Sunday, May 9, 2010

Mother's Day

This is my mom in 1964 or 1965 or thereabouts. While I was growing up, I knew my mom was beautiful. It was just a fact - obvious. But it wasn't something anyone talked about, least of all her. In fact, she was so shy about herself that she seldom agreed to have her picture taken. This is one of the few pictures I could find of that era.

She wasn't much for girl-talk. Her shyness kept her somewhat aloof from other mothers - no neighborhood kaffee-klatches or gab-fests at our house.

My education as a girl was not what you might call comprehensive. She didn't teach me how to curl my hair or put on makeup. She didn't really practice those arts herself - she had her hair done once a week at the "beauty parlor" and as for makeup, she'd slick on a lipstick quickly with only a glance in a mirror, blot her lips and forget about it.

She did enjoy style, and I was her willing pupil in those arts. When we had drapes and slip-covers made, she shared swatches with me to compare together. She decorated my bedroom - helping me choose cotton chintz printed with Degas' ballerinas in gold.

She had a classic sense of fashion, and enjoyed clothes that fit well and flattered. I remember trips to town for school clothes, where she showed me how to match patterns and colors - the plaid skirt that could be paired with a blue top or a red top.

Above all, she loved to garden. Whether it was petunias in the dooryard of our small Pennsylvania house, the ambitious rose garden in Illinois, or the wildflower woods at our New Jersey home, she had to have a garden. Even during the last years she lived in her Texas home, she loved her garden, and made sure the winter pansies were set in before she left it.

She's almost 85 now, and lives in a small apartment in an assisted living facility near family. When she left her home last autumn, she didn't look back.

She and my father, who died in 2002, kept and carried along with them almost every material possession they gained during over 50 years of marriage. They even took in possessions left by other family members as they passed away. But when Mom decided to move, she let go of all that. She took a suitcase, some treasured trinkets and photos, and little else.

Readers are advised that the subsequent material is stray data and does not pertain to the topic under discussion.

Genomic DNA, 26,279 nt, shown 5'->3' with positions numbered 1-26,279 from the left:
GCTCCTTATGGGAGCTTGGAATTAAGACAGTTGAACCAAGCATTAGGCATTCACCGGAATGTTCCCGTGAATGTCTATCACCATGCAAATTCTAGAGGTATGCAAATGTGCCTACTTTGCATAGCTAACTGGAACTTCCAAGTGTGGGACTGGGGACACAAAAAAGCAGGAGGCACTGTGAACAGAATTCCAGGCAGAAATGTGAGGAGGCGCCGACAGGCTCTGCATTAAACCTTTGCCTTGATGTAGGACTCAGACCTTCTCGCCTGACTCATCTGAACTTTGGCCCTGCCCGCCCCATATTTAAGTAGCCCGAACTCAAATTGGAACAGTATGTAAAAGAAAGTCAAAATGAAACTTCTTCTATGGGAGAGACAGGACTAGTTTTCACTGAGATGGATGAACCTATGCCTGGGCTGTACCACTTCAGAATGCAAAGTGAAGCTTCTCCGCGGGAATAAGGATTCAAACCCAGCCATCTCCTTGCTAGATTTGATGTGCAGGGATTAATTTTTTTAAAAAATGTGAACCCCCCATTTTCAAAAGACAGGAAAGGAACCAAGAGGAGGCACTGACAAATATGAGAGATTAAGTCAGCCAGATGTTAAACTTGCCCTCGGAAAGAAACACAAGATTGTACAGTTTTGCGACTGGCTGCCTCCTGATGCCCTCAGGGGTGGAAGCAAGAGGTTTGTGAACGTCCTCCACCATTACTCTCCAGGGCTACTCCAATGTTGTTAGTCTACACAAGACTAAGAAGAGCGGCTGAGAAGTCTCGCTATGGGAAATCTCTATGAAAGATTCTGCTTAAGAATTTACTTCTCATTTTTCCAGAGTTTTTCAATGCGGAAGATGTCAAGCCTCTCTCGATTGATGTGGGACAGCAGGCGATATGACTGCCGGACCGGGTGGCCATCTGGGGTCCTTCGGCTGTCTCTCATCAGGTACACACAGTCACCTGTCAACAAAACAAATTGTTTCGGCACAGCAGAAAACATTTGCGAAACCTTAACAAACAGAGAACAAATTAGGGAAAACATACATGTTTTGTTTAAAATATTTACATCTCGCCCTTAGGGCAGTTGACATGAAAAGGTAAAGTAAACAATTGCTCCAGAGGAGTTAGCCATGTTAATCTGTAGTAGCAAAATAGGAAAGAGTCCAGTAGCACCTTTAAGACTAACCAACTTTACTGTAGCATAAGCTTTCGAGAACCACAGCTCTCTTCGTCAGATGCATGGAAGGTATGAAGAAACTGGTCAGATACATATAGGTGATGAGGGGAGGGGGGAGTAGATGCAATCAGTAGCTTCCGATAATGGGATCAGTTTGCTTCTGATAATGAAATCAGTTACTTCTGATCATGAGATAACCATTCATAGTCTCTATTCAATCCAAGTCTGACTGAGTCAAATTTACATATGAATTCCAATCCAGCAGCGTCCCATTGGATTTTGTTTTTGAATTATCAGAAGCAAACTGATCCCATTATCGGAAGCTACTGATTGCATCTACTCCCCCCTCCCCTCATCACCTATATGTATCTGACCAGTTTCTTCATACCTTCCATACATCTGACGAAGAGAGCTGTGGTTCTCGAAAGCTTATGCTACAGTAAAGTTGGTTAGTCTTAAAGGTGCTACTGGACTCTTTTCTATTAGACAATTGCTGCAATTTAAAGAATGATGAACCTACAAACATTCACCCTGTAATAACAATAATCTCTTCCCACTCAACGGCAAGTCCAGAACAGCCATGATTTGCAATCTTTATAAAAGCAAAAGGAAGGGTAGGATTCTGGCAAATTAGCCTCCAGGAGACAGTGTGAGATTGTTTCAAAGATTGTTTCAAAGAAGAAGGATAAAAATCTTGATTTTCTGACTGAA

Along with the house, she left behind the furniture, the piano, the records, her books, the waste baskets, the lawn mower, the dishes, old letters and photographs. Each of her children kept something to remember, but the rest was sold by estate-sale liquidators.

I have the photographs - where I found this picture of her - slim and elegant in this simple linen dress. She was probably 38 or 40 years old here.

When I packed Mom's suitcase for the trip north, I went through her dresser and her closet. She didn't need the Ferragamo pumps or the silk blouses or the skirt suit anymore. They would fetch a good price in the sale. But I took a couple of scarves she used to wear - and I wear them to remind me of her sense of style. Today I'm wearing a '60's era silk square, fresh green and aqua by the designer Vera.

Thanks, Mom.


Blondie's Journal said...

This is a wonderfully written post and I think it truly captured the mother/person you remember so vividly. I have to identify with her on the shy part, looking almost aloof and I don't have a large circle of friends either. I wonder if my children will find that remarkable years from now.

Great tribute!


Gilly said...

Your Mother sounds like the mother I would hope I have been to my daughter!

And I remember that hairstyle!! Had one myself!

ifthethunderdontgetya™³²®© said...

Very nice, Aunt Snow.

Happy Mother's Day, everybody!

Karen (formerly kcinnova) said...

She clearly has a natural beauty that shines from within and a sense of style that still works today. This post is a lovely tribute to your mother.

Sue said...

Oh, this is really touching. I don't know how she could walk away from pictures and letters...I'm glad you rescued them. She was lovely and how lucky that you still have her. Wonderful post.